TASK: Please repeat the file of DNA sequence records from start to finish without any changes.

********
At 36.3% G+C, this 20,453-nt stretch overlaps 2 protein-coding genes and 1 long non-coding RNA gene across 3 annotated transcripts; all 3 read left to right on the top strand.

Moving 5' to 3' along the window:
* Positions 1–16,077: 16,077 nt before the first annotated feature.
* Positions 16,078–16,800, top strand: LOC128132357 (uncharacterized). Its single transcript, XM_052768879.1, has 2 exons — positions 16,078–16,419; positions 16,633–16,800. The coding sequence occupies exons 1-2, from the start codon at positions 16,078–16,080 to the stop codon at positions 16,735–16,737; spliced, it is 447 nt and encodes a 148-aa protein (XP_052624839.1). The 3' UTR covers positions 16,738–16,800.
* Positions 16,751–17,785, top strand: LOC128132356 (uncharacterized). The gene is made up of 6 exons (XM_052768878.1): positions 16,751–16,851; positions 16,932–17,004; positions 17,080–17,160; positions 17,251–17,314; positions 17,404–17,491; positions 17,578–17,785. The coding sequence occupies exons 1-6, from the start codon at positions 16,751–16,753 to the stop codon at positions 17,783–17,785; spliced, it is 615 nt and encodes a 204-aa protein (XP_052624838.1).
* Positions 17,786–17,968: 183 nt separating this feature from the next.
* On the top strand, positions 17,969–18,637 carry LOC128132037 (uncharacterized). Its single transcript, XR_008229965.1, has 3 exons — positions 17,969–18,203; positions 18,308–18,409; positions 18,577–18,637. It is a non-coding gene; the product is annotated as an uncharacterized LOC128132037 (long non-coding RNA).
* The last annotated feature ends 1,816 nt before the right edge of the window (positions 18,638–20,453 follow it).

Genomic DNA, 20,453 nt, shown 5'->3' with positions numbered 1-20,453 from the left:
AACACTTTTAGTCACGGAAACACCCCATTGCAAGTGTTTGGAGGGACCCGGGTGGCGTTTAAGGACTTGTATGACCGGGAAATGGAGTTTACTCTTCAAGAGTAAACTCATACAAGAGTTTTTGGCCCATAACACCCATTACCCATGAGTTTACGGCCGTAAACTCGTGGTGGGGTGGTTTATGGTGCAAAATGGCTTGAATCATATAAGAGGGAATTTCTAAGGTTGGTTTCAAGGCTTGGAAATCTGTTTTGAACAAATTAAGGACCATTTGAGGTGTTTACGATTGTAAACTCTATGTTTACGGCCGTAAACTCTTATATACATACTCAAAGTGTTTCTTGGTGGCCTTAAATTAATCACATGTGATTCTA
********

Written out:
At 36.3% G+C, this 20,453-nt stretch overlaps 2 protein-coding genes and 1 long non-coding RNA gene across 3 annotated transcripts; all 3 read left to right on the top strand.

Moving 5' to 3' along the window:
* Positions 1–16,077: 16,077 nt before the first annotated feature.
* Positions 16,078–16,800, top strand: LOC128132357 (uncharacterized). Its single transcript, XM_052768879.1, has 2 exons — positions 16,078–16,419; positions 16,633–16,800. The coding sequence occupies exons 1-2, from the start codon at positions 16,078–16,080 to the stop codon at positions 16,735–16,737; spliced, it is 447 nt and encodes a 148-aa protein (XP_052624839.1). The 3' UTR covers positions 16,738–16,800.
* Positions 16,751–17,785, top strand: LOC128132356 (uncharacterized). The gene is made up of 6 exons (XM_052768878.1): positions 16,751–16,851; positions 16,932–17,004; positions 17,080–17,160; positions 17,251–17,314; positions 17,404–17,491; positions 17,578–17,785. The coding sequence occupies exons 1-6, from the start codon at positions 16,751–16,753 to the stop codon at positions 17,783–17,785; spliced, it is 615 nt and encodes a 204-aa protein (XP_052624838.1).
* Positions 17,786–17,968: 183 nt separating this feature from the next.
* On the top strand, positions 17,969–18,637 carry LOC128132037 (uncharacterized). Its single transcript, XR_008229965.1, has 3 exons — positions 17,969–18,203; positions 18,308–18,409; positions 18,577–18,637. It is a non-coding gene; the product is annotated as an uncharacterized LOC128132037 (long non-coding RNA).
* The last annotated feature ends 1,816 nt before the right edge of the window (positions 18,638–20,453 follow it).

Genomic DNA, 20,453 nt, shown 5'->3' with positions numbered 1-20,453 from the left:
AACACTTTTAGTCACGGAAACACCCCATTGCAAGTGTTTGGAGGGACCCGGGTGGCGTTTAAGGACTTGTATGACCGGGAAATGGAGTTTACTCTTCAAGAGTAAACTCATACAAGAGTTTTTGGCCCATAACACCCATTACCCATGAGTTTACGGCCGTAAACTCGTGGTGGGGTGGTTTATGGTGCAAAATGGCTTGAATCATATAAGAGGGAATTTCTAAGGTTGGTTTCAAGGCTTGGAAATCTGTTTTGAACAAATTAAGGACCATTTGAGGTGTTTACGATTGTAAACTCTATGTTTACGGCCGTAAACTCTTATATACATACTCAAAGTGTTTCTTGGTGGCCTTAAATTAATCACATGTGATTCTA